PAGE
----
The AGnES-concept (GP-supporting, community-based, e-health-assisted, systemic intervention) includes the delegation of general practitioner (GP)-home visits to qualified practice assistants, especially in underserved areas. Most visited patients were elderly, multimorbid patients with limited mobility. We analyzed a subgroup of hypertension patients to assess the proportion of patients with controlled hypertension, the number of patients that changed between different categories of blood pressure during the project, and to identify possible determinants for these changes.Materials and methods
Eligible patients were selected by the participating GPs. Hypertensive patients with at least two blood pressure measurements were included. Two-level mixed-effects multiple binary logistic regression analyses were conducted to evaluate possible determinants for the found effects.Results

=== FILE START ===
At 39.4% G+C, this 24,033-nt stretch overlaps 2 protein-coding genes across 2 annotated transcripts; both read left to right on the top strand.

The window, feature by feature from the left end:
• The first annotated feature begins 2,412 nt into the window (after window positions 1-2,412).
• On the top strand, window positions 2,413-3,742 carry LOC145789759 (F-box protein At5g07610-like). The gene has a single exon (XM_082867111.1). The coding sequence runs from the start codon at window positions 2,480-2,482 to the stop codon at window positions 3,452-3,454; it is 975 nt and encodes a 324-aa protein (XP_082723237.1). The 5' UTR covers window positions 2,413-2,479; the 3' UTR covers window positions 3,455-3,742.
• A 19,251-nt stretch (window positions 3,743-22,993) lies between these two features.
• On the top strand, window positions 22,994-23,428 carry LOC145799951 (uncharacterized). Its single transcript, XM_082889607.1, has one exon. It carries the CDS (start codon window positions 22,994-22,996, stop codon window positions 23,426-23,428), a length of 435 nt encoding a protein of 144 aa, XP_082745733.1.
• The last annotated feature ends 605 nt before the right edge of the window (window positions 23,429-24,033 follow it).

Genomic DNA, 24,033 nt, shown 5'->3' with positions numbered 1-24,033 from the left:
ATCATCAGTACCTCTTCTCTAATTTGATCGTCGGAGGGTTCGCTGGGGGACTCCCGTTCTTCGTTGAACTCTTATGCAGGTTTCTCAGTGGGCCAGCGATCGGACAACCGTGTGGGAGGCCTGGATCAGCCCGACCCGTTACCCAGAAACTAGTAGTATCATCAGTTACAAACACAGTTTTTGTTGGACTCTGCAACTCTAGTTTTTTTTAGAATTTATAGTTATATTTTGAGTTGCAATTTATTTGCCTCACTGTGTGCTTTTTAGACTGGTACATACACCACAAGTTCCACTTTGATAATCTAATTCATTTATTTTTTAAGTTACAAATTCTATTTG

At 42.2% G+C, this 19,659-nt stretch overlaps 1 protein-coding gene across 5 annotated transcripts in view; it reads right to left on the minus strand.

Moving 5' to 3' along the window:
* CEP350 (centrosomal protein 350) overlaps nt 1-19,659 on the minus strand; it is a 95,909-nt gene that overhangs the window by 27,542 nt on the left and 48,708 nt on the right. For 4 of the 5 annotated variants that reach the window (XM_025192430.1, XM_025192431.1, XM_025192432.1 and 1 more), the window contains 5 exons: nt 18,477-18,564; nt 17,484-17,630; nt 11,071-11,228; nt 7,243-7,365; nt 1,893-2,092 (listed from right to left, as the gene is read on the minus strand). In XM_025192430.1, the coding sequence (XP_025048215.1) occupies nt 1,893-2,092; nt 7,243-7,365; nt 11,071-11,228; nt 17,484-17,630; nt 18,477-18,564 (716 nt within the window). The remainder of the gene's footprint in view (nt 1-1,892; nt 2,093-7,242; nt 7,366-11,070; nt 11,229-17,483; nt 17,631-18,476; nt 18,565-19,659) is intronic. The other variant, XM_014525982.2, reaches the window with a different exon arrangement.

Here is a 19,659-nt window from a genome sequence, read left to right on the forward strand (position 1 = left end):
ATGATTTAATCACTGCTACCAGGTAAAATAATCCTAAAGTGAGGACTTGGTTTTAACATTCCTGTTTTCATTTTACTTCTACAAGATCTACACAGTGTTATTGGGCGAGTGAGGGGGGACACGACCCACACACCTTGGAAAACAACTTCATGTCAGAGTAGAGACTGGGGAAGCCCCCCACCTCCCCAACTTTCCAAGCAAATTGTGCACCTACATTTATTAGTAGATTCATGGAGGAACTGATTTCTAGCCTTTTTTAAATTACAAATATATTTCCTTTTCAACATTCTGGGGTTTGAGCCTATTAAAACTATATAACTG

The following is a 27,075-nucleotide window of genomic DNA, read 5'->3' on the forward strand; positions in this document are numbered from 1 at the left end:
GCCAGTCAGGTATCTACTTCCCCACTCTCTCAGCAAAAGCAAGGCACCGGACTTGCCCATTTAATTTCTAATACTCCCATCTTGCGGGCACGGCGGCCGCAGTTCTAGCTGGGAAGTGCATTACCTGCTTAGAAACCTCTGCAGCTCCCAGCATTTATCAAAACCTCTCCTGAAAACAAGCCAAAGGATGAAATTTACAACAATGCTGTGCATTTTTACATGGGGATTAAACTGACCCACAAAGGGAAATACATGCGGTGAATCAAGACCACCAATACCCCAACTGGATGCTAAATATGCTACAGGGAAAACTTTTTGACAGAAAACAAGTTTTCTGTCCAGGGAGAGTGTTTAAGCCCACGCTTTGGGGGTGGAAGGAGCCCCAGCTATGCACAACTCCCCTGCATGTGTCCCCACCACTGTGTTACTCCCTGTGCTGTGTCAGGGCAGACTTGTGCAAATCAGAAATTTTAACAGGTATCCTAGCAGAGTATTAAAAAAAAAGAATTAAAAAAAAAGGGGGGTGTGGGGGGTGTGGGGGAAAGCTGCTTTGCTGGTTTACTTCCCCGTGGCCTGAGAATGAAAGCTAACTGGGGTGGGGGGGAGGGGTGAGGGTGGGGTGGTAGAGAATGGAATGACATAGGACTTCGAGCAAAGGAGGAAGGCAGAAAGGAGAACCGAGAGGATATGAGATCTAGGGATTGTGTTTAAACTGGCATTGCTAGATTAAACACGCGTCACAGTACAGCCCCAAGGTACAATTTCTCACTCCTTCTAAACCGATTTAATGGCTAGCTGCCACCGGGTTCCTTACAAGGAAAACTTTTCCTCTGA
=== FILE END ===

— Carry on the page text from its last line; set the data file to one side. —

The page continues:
Overall, 776 patients (mean age 79.2 years; SD 8.1 years; range 38–98 years) were included in the analysis. During the project, the mean values for systolic (from 136.1 to 131.0 mmHg, P<0.0001) and diastolic (from 77.0 to 75.7 mmHg, P=0.0026) blood pressure decreased. In 26.0% of the patients there was a change from hypertensive blood pressure values to normotensive values and vice versa in 14.3% (P<0.0001). Multilevel regression models did not show single elements of the complex intervention as determinants for changing to normotensive blood pressure values.Conclusion
Although the study was conducted under real life conditions and therefore had some methodological limitations, the delegation of home visits to qualified practice assistants may have had a positive influence on changes of blood pressure with elderly hypertension patients. The study population represents a relevant population for medical care, which might benefit from the implementation of the AGnES-concept.